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9473Re: [PPLetterpress] Re: platemaking issues

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  • Gerald Lange
    Mar 7, 2008
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      I'm not sure about this. I don't know that coloration has an effect
      though it may very well. The BASF plates have a very dense coloration to

      The plate materials have not changed since the book was written,
      regardless of which edition you have. The only change I have seen in the
      last decade and a half or so was the recent reformulation of the the
      Toyobo Printight brand. There is a slight change in coloration (which I
      cannot detect) and they expose quicker than the older formula.

      That's about it, except for the newer filmless direct to plate sheet
      photopolymer, not much has changed.


      Peter Fraterdeus wrote:
      > Hi Cody, et alia
      > Richard wrote:
      >> The characteristic
      >> slope of a well made photopolymer plate is the result of how
      >> photopolymer bends the light ray at the point it enters the
      >> photopolymer.
      > Photons do travel in a straight line, and thus a broad light source
      > will create a light cone, regardless of diffraction.
      > Your argument implies that the source is an infinitely distant point.
      > While the ray may bend due to the change in medium, I don't think
      > that's the reason for the slope of the shoulder.
      > As far as it goes, I am finding that the plate material from Boxcar
      > produces very vertical shoulders. I think this is as much due to the
      > fact that the yellow color absorbs the UV, and therefore the photons
      > coming at an angle do not spread much beyond the point of entry. Those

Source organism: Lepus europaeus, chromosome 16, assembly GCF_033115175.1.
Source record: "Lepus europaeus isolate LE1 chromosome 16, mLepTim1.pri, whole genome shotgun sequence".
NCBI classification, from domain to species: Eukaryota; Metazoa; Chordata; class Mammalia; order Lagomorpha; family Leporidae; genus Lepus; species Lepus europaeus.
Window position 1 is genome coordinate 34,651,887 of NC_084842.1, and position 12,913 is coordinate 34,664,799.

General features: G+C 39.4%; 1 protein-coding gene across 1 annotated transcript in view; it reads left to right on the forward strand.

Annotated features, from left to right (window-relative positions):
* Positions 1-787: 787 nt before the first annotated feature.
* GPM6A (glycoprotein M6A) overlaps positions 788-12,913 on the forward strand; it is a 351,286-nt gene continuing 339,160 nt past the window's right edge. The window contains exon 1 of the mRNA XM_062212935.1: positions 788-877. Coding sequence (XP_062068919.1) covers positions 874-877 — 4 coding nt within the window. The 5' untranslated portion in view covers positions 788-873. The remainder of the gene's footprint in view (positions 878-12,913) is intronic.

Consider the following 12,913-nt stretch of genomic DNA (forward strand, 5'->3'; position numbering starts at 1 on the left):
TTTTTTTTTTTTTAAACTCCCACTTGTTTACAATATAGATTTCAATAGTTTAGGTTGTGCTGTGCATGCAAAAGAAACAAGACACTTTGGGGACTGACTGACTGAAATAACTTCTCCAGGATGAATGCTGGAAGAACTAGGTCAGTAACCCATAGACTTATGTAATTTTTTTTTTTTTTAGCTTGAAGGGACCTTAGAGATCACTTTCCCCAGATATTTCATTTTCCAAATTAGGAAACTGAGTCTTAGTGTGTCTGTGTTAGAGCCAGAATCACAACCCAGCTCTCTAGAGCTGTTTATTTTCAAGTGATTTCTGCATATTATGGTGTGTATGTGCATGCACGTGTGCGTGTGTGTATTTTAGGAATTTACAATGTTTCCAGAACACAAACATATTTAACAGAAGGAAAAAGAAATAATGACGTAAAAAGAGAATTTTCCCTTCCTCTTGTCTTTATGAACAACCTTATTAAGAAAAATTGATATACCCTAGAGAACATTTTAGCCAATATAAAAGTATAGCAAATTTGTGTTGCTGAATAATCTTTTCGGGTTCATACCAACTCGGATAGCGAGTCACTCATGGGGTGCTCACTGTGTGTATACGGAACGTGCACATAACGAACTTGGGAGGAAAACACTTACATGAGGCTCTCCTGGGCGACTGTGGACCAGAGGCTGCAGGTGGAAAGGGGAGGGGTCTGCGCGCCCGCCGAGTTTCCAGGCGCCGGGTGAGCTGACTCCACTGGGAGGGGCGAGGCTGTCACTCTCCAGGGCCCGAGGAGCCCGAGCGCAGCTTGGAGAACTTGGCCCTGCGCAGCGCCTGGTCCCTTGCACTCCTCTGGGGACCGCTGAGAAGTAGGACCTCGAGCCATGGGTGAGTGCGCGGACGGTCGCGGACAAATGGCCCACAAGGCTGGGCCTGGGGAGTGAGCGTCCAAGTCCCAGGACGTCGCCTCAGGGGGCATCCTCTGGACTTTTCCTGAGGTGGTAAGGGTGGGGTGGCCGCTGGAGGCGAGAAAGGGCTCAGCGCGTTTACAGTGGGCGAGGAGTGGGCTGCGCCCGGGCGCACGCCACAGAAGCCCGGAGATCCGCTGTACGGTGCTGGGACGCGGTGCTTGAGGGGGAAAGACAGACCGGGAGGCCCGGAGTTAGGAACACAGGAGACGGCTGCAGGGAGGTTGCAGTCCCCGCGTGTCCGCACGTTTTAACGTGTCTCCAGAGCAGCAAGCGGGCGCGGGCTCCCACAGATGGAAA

> which enter at a shallow angle are absorbed before reaching the base.
      > It seems to me that the shoulder angle is related to the photo-
      > sensitivity of the polymer.
      > I've been trying to find more in-depth technical info on all this,
      > rather than apocryphal say-so, but the manufacturer's documentation
      > (what little there is) seems to have been translated from Japanese
      > into English leaving much to the imagination. Perhaps I'm looking up
      > the wrong trees. Google likewise provides little elucidation. Of
      > course there's Gerald's book, but why not reinvent the wheel every
      > generation? Also, the plate materials seem to have changed since the
      > copy I have was published.
      > The problems I was having previously with loss of points and moving on
      > the base had to do with too long wash-out, which would undermine the
      > exposed points.
      > I'm now using about 3.5 minute wash instead of five, which has done
      > wonders for the stability of the fine points and rules. With the 'deep-
      > relief' base it needs another minute or so to clean the base, but I'm
      > washing as short a time as possible.
      > Leaders and isolated dots and periods are solid cylinders. Not much
      > shoulder, but they're hard as rocks, firmly seated on the base and
      > seem to be printing fine. In fact, the older plate material I was
      > using produced a wide shallow shoulder, the current stuff, with the
      > clear untinted plastic base produces a nearly vertical shoulder.
      > YMMV, of course....
      > Peter Fraterdeus
      > http://ExquisiteLetterpress.com
      > http://dubuquebookarts.com
      > On 7 Mar 2008, at 10:07 AM, richard seibert wrote:
      >> All light, even after being diffused, travels in a straight line.
      >> When light travels out of one substance into another, its speed
      >> changes. This changes the angle at which the ray travels. Think of a
      >> pencil in a glass of water. Every substance has an "index of
      >> refraction" which determines what this angel is. The characteristic
      >> slope of a well made photopolymer plate is the result of how
      >> photopolymer bends the light ray at the point it enters the
      >> photopolymer. This is also why film needs to be emulsion down.
      >> Nothing that happens to the light in-between being emitted by the
      >> electrons in the lamp and entering the film will effect what happens
      >> at the boundary between film and polymer. (Unless the intervening
      >> substance absorbs or reflects the necessary frequencies.)
      >> Too steep an angle is the result of not enough photons (or not enough
      >> photons of the right frequency) to fully polymerize the material.
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